A Rut, or Cutting You Out

Today the sun does not rise. Today nothing rises but me, to the window and back like a dull knife wearing away the carpet in hope that it will split open to reveal something. With my luck, it would reveal your face, with my footprints in one long line down your cheek like a scar. I am trying not to think about you. I think about the house instead. The only doors are on the inside, but I have not gone through any of them because I have only gone from the window to the bed, and back. I imagine they would lead into a room with a painting that vaguely looks like you, or a bathroom with cold tile, so I stay here, where there is carpet and nothing to remind me that you exist. Except I am in this room and I am trying not to think about you, so I think about the room instead. The walls are white and the window is dark because the sun did not rise. The light is on and the hum of the halogen gets louder with each pass I make. There is a mirror on the wall and I can see myself in it when I cross the room. After a while I stop looking, because I’m afraid I will start to see you instead. I look away and down and see the hardwood starting to show from underneath the carpet and it looks like your hair, or the dirt under your fingernails. I think about the hum of the light, how deafening it is, how it is starting to sound like my fear, and on one of my rounds I forget and look into the mirror and see your deep eyes. I take the mirror off the wall, shatter the window with it. I do not climb out of it, just survey the damages: all that shattered glass, my broken pattern, and a million of you standing outside in the darkness that is slowly seeping in.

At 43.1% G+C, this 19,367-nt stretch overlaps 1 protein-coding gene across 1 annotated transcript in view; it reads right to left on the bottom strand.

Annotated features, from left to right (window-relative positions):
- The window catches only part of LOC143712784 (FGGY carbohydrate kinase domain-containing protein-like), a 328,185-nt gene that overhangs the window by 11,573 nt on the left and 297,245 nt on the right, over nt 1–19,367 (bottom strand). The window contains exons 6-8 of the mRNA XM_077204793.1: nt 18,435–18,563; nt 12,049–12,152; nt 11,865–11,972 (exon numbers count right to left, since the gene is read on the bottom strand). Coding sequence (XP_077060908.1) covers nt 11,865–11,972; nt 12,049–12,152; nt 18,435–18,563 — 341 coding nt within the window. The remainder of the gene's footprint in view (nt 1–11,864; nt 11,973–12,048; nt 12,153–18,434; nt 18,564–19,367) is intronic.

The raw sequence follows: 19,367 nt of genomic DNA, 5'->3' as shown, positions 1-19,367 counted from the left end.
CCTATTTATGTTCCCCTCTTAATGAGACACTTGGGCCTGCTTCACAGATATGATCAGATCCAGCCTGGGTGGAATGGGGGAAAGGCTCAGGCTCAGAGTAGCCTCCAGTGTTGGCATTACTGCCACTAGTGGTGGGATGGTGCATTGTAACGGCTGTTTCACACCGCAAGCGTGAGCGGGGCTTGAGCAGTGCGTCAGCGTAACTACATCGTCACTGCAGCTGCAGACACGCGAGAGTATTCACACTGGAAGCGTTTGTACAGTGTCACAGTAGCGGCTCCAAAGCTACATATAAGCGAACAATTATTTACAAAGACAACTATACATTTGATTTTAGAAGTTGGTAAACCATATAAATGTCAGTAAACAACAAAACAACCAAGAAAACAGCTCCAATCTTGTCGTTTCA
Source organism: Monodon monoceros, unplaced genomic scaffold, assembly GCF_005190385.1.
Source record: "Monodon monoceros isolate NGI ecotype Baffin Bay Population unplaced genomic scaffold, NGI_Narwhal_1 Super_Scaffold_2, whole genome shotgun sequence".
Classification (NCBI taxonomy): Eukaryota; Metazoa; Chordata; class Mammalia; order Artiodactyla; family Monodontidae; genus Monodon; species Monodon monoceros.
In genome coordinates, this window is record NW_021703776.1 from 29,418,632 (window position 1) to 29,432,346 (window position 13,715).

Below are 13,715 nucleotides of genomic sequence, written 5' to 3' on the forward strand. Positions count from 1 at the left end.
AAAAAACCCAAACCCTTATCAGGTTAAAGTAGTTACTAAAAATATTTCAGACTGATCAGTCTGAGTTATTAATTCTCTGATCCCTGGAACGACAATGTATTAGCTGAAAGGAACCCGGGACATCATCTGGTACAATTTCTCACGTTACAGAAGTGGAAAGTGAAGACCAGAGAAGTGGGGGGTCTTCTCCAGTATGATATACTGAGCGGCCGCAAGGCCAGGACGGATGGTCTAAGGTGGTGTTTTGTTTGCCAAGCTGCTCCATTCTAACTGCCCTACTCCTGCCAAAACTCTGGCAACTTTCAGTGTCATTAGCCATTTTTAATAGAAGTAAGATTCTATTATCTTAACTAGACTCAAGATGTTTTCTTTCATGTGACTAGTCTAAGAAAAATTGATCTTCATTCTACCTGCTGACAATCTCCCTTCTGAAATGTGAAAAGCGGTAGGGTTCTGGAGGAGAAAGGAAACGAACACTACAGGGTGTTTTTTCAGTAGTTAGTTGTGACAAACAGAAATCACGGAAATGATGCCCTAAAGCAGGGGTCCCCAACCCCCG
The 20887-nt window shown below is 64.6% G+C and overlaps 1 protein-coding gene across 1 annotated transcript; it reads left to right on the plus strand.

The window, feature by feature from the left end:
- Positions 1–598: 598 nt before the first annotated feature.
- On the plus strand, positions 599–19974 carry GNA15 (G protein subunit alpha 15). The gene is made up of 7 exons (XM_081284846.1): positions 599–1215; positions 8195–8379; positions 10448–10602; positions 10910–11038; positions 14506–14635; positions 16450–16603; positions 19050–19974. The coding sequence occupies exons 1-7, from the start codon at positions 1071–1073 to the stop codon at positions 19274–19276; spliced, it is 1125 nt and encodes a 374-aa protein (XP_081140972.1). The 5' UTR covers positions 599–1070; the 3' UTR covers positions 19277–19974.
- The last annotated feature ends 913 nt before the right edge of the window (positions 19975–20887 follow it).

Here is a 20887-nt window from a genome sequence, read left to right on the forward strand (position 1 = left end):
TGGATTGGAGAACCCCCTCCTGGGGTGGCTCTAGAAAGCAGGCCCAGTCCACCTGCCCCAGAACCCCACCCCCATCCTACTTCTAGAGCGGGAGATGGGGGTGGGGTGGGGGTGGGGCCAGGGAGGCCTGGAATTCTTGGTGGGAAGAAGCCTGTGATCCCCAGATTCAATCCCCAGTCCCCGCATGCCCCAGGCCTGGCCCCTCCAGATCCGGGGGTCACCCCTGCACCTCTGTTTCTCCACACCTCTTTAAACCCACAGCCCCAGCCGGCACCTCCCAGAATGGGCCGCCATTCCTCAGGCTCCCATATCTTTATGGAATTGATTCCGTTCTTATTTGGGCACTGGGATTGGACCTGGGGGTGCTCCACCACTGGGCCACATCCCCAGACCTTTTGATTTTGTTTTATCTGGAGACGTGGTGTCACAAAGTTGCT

This is a reprint of work originally published in Tossing and Turning.

Rachel Nolan holds a BA in poetry from Hampshire College, edits poetry manuscripts for Green Writers Press, and is managing editor for Millennial Pulp. Their past accomplishments include being a finalist in jubilat’s Make a Chapbook Competition in 2017, as well as being a finalist for Heavy Feather Review’s Zachary Doss Friends in Letters Memorial Fellowship in 2020. Rachel’s work is recently or forthcoming in Duende, HOOT, Beyond Words, Tilde, Trouvaille Review, and Second Chance Lit.

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